Accordingly, it is an object of the present invention to provide a process for the production of silicone IOLs capable of absorbing blue light.
Another object of the present invention is to provide a process for the production of silicone IOLs having relatively high refractive indices and good clarity.
Another object of the present invention is to provide a process for the production of silicone IOLs that are flexible.
Still another object of the present invention is to provide biocompatible silicone IOLs capable of absorbing blue light.
DETAILED DESCRIPTION OF THE INVENTION
These and other objectives and advantages of the present invention, some of which are specifically described and others that are not, will become apparent from the detailed description and claims that follow.
The present invention relates to a novel process for the production of high refractive index silicone IOLs capable of absorbing blue light and thereby blocking blue light from reaching the retina of an eye implanted with the IOL. Silicone IOLs of the present invention are produced by allowing a semi-finished silicone IOL to react with an ethyleneically unsaturated dye through a hydrosilation reaction. The subject process for treating silicone IOLs is relatively simple and produces biocompatible silicone IOLs capable of absorbing blue light.
A “semi-finished” silicone IOL for purposes of the present invention, is a silicone IOL having free hydrosilyl groups. By dipping a semi-finished silicone IOL in a weak solvent, such as for example but not limited to methylene chloride, containing a one or more reactive dyes, such as a reactive yellow dye, and one or more platinum catalysts, followed by thermal treatment of the IOL in an oven at a low temperature, preferably less than approximately 100° C. for a relatively short period of time, preferably less than several hours and more preferably less than approximately 30 minutes, a quantitative amount of dye can be incorporated into or coat the IOL. There are several platinum catalysts or catalyst systems suitable for the hydrosilation reaction of the present invention, depending on the reaction temperature and kinetics desired. For example, platinum (3 to 3.5%)-divinyltetramethyldisiloxane complex is suitable for use in a room temperature reaction. Platinum (3 to 3.5%)-cyclovinylmethylsiloxane complex is suitable for use in a reaction at a moderate temperature of 50 to 100° C. The reaction kinetics can be regulated through the concentration of the catalyst and through the addition of various amounts of one or more inhibitors. Suitable inhibitors include for example but are not limited to 1,3-divinyltetramethyldisiloxane and 1,3,5,7-tetramethyl-1,3,5,7-tetravinyl cyclosiloxane. Such inhibitors may be present in the catalyst complex. The chemical reaction that takes place as a result of this process is illustrated below in Reaction Scheme 1.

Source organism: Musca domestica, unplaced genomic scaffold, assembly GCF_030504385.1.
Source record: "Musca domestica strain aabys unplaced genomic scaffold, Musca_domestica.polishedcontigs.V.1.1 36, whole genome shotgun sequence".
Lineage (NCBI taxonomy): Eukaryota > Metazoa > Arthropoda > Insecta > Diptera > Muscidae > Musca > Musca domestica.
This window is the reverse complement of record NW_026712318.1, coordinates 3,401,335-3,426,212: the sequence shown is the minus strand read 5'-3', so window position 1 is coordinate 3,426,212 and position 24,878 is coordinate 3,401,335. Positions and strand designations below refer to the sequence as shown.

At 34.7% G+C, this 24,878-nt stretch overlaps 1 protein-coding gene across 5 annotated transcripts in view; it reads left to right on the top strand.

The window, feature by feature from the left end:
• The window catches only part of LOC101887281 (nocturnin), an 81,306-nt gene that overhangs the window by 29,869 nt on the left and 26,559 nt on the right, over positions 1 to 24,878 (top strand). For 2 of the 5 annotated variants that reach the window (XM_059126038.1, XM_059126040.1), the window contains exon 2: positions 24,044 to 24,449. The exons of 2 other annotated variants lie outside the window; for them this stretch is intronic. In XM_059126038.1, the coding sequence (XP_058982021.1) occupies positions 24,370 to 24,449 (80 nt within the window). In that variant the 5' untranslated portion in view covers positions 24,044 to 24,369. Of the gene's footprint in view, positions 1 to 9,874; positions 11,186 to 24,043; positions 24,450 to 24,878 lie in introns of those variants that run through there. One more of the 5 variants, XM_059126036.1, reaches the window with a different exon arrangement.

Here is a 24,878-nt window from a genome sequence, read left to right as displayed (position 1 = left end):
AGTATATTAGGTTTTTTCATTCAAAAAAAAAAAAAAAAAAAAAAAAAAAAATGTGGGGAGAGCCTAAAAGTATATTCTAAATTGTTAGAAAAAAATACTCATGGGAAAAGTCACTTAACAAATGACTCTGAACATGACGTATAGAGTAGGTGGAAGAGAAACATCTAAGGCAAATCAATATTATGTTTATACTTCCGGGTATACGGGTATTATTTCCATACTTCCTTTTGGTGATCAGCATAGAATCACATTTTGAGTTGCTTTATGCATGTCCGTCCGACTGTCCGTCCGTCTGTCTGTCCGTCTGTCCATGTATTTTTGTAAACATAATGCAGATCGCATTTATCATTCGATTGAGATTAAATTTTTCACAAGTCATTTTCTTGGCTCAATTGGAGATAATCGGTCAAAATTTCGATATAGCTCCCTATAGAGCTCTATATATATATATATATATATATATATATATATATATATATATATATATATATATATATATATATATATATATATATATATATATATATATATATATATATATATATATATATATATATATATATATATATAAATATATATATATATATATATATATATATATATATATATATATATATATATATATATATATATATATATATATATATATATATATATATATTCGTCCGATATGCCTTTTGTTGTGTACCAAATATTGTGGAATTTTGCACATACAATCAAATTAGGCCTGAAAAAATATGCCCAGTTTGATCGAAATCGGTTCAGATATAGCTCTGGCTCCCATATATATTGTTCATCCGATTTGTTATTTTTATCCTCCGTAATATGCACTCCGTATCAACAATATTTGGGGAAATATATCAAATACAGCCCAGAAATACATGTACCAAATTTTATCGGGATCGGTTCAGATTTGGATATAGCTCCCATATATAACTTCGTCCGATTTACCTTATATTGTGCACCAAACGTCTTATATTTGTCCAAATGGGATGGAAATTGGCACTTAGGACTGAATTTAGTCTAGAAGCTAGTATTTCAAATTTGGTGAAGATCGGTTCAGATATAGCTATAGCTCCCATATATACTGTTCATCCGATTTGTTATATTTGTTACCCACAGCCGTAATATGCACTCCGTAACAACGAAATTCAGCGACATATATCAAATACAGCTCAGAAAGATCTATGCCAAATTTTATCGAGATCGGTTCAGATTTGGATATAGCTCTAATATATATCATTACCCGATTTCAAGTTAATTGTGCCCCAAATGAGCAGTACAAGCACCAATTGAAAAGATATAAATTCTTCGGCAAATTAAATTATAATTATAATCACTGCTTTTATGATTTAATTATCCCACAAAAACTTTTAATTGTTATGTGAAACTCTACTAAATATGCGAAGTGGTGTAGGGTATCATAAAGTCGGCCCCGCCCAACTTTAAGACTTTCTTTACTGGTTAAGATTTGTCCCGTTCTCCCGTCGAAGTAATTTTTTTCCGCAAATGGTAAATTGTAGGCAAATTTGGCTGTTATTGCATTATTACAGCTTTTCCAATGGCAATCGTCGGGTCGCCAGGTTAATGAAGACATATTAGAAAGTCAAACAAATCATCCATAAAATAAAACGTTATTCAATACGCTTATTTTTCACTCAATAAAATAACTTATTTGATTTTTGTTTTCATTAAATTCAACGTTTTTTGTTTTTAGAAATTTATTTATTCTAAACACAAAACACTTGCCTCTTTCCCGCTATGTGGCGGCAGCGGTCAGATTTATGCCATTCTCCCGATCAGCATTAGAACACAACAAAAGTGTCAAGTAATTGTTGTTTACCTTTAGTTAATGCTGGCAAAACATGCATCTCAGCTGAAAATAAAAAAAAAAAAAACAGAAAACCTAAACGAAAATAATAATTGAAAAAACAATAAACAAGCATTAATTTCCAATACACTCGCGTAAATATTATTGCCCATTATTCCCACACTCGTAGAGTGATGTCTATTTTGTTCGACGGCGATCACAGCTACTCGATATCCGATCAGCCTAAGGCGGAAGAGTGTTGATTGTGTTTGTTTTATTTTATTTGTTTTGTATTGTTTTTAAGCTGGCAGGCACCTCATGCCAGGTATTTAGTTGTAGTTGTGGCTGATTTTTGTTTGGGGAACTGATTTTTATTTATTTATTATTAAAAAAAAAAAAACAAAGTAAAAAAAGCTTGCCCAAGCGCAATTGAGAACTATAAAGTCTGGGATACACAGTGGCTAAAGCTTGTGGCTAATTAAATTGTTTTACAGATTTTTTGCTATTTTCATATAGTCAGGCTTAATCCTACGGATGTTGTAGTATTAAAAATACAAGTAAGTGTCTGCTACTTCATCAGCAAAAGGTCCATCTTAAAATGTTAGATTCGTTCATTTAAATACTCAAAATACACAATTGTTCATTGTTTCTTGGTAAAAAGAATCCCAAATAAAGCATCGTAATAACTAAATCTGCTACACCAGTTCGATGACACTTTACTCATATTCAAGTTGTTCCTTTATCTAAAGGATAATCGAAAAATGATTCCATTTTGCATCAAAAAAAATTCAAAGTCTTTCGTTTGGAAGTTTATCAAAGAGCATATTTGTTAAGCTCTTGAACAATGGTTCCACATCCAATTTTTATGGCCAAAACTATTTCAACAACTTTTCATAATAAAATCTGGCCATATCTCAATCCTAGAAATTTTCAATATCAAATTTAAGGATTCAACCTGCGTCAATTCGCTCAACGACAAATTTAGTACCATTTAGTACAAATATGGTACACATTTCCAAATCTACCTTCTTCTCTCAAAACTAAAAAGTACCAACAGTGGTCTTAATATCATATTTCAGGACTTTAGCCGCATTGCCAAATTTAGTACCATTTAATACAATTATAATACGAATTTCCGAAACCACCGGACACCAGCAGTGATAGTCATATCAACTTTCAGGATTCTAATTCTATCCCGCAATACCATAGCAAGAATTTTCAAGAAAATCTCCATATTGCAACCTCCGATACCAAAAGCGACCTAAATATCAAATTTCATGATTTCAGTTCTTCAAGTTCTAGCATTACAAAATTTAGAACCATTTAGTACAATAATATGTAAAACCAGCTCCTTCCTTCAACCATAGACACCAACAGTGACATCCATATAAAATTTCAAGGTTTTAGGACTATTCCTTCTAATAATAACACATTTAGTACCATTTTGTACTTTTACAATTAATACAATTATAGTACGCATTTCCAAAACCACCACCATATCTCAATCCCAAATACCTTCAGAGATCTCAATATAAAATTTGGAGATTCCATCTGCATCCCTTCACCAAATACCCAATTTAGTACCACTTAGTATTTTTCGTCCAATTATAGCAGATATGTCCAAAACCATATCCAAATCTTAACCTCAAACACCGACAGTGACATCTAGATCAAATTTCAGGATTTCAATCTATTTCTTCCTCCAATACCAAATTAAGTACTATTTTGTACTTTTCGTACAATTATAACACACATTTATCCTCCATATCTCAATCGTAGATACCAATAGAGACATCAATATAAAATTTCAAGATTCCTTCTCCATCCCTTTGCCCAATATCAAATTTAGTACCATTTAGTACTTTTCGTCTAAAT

As depicted above in Reaction Scheme 1, Si —H represents the free hydrosilyl groups of a “semi-finished” silicone IOL, and H2
represents a reactive yellow dye. Here, R1
can be H or CH3
is a group containing other functional groups as well as functional groups responsible for yellow color. The reactive yellow dye can have for example, but is not limited to the following ethylenically unsaturated groups: vinyl, allyl, acrylate, methacrylate, acrylamide, methacrylamide, fumarate, maleate, itaconate, styrene, nitrile and the like. Depending on the particular solvent and the concentration of reactive yellow dyes in the solvent, the reactive yellow dye can penetrate into the polymer matrix of the lens body, as well as, partially or completely coat the lens surface.
Reactive dyes useful in the manufacture of flexible, high refractive index silicone IOLs capable of absorbing blue light, may be prepared through a process of multiple chemical reaction steps. This process includes a step for forming a blue light absorbing functional group, i.e., a dye, such as for example but not limited to a diazo coupling for azo dye formation. The process also includes a step to incorporate the compound with a dye functional group and a reagent that is ethylenically unsaturated. For example, a reactive azo yellow dye having two ethylenically unsaturated groups can be prepared by reacting a yellow dye having two alcohol groups with an acid chloride or an isocyanate having an ethylenically unsaturated group. Such is depicted in Reaction Schemes 2 through 3 wherein a yellow dye, N,N-bis-(2-hydroxyethyl)-(4-phenylazo) aniline (Solvent Yellow 58), synthesized in accordance with the procedure of Example 1 below, is used as an example not intended to be limiting.